Films of the year: The Big Sick
Films Of 2017: The Big Sick (10th place)
You don’t see many comedy movies based on true stories. Yes, writers and performers will borrow from experience in trying to make us laugh, but when something in this genre tries a faithful version of that ‘based on actual events’ thing, it usually means the story itself was so funny it had to be a movie, and there can be a lot of meta-winking to that status for laughs.
That’s not so with The Big Sick, a romantic comedy with dead serious stakes and a frankly startling emotional range. Billed as “an awkward true story”, the inspiration comes from married screenwriters Kumail Nanjiani and Emily V. Gordon, who recount the health scare that defined their unusual courtship. Nanjiani, who you might know from HBO’s Silicon Valley or as a podcast stalwart from The Indoor Kids, The X-Files Files and Harmontown, also plays himself in the film.
Kumail is the Pakistani son of Muslim immigrants living in Chicago, and he’s trying to make it as a stand-up comic when he meets Emily (played here by Zoe Kazan), an American girl who heckles him. The two hit it off, but Kumail doesn’t tell her that his very religious mother Sharmeen (Zenobia Shroff) has long been trying to marry him off to any one of a long line of eligible Pakistani women, and nor does he tell his family about Emily.
When she finds out, the couple have a major falling-out, which proves doubly unfortunate when Emily falls ill and is put into an induced coma before Kumail can make amends. This is how he meets her parents Terry (Ray Romano) and Beth (Holly Hunter), and although the only thing they really have in common is that they love Emily, they bond while they nervously wait for her to wake up.
Aside from his TV and podcast work, Nanjiani has been the saving grace in studio comedies of wildly variable quality in recent years. He was the ‘Snake Gyllenhaal’ guy in Central Intelligence, the acrobatic masseuse in Mike & Dave Need Wedding Dates and a deadpan campus police officer in Fist Fight. He does a lot with only a little in all of those movies, and it’s glorious to see him get the lead role breakthrough he deserves here.
The movie’s story belongs to both him and his wife, but he really puts himself out there on screen as well. And relevant to our interests, Kumail is clearly a big geek, and his abiding love of The X-Files is a running gag. Even if some of us wouldn’t like to admit it, geek men should recognise something of their own behaviour in the scene early on in which Kumail shows Emily The Abominable Dr. Phibes on their first date to gauge her reaction. It’s not for me to say the same about the midnight poop scene, but that rings true as well.
Later, Hunter and Romano are both wonderful in supporting roles as Emily’s parents. At that point, there’s little question of them being prospective in-laws to Kumail, because they’re privy to details that his own family are not, but it’s a film in which compassion and understanding between characters, even in a harrowing situation, proves absolutely paramount.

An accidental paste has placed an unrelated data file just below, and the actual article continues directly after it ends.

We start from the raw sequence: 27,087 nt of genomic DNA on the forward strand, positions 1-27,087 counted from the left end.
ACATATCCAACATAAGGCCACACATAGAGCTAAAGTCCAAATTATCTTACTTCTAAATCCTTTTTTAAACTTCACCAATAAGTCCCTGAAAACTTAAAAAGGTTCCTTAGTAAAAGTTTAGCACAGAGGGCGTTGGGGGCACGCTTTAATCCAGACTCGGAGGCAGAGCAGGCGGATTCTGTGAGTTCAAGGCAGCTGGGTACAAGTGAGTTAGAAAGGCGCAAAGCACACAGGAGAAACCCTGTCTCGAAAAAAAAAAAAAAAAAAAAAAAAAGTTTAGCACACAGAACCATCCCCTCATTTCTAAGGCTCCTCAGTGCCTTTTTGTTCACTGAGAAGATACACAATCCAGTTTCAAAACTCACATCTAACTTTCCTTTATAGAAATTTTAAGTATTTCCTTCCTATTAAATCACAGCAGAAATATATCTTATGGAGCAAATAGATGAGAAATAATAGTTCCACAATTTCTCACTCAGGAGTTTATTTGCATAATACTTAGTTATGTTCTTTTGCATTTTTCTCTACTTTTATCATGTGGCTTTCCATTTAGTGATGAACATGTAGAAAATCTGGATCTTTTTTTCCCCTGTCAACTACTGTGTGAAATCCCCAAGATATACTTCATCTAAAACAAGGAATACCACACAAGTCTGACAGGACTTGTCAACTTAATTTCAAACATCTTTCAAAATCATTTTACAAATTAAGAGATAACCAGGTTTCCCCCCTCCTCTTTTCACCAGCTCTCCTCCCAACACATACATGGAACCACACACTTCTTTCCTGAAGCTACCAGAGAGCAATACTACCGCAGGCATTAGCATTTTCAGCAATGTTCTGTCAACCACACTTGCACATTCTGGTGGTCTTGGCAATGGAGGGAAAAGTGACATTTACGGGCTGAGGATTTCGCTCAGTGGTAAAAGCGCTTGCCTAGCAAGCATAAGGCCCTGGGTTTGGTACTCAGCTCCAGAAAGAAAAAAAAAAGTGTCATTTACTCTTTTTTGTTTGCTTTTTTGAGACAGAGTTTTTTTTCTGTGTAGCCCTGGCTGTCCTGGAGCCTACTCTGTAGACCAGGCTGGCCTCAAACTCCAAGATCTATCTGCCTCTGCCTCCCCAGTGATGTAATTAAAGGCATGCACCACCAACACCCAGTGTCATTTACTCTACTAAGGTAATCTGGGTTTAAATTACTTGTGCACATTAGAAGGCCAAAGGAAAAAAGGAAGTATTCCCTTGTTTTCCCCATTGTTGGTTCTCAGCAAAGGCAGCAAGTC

Judd Apatow’s part in producing the film may suggest a certain kind of comedy, but it’s not a line-o-rama from the usual parade of comedians. There’s a great script at the core of this, and Wet Hot American Summer‘s Michael Showalter directs it with good humour and grace. It feels natural without trying to affect an air of realism, and if there’s any improvisation here, it’s only really obvious in the backstage comedy club scenes, in an environment where it makes more sense for characters to be always ‘on’.
The number of plates it manages to spin in creating a complete portrait of this unusual relationship, from Kumail’s experiences in America at his family’s dinner table or contending with racist hecklers (with an assist from a ferociously loyal Beth in one terrific scene) to the purgatory of the hospital waiting room where Emily’s loved ones wring their hands and run the whole emotional gamut of caring for a loved one. It’s well realised and performed by all involved.
There’s no way you can write off that well observed sensibility by saying that Nanjiani is just playing himself, or to say that it’s just recounting what really happened. Writers are always advised to write what they know, but this can’t have been a fun time for Nanjiani or Gordon to relive, so to turn that into hilarious and relatable comedy is no mean feat.
The Big Sick is a really special piece of work that makes a deeply personal story feel funny, accessible and ultimately life-affirming. It’s the best romantic comedy we’ve seen in years, and on top of all of that, it contains 2017’s funniest joke about 9/11, even though Kumail immediately apologises for it. Even if you feel bad for laughing at that, it’s ultimately a curative experience.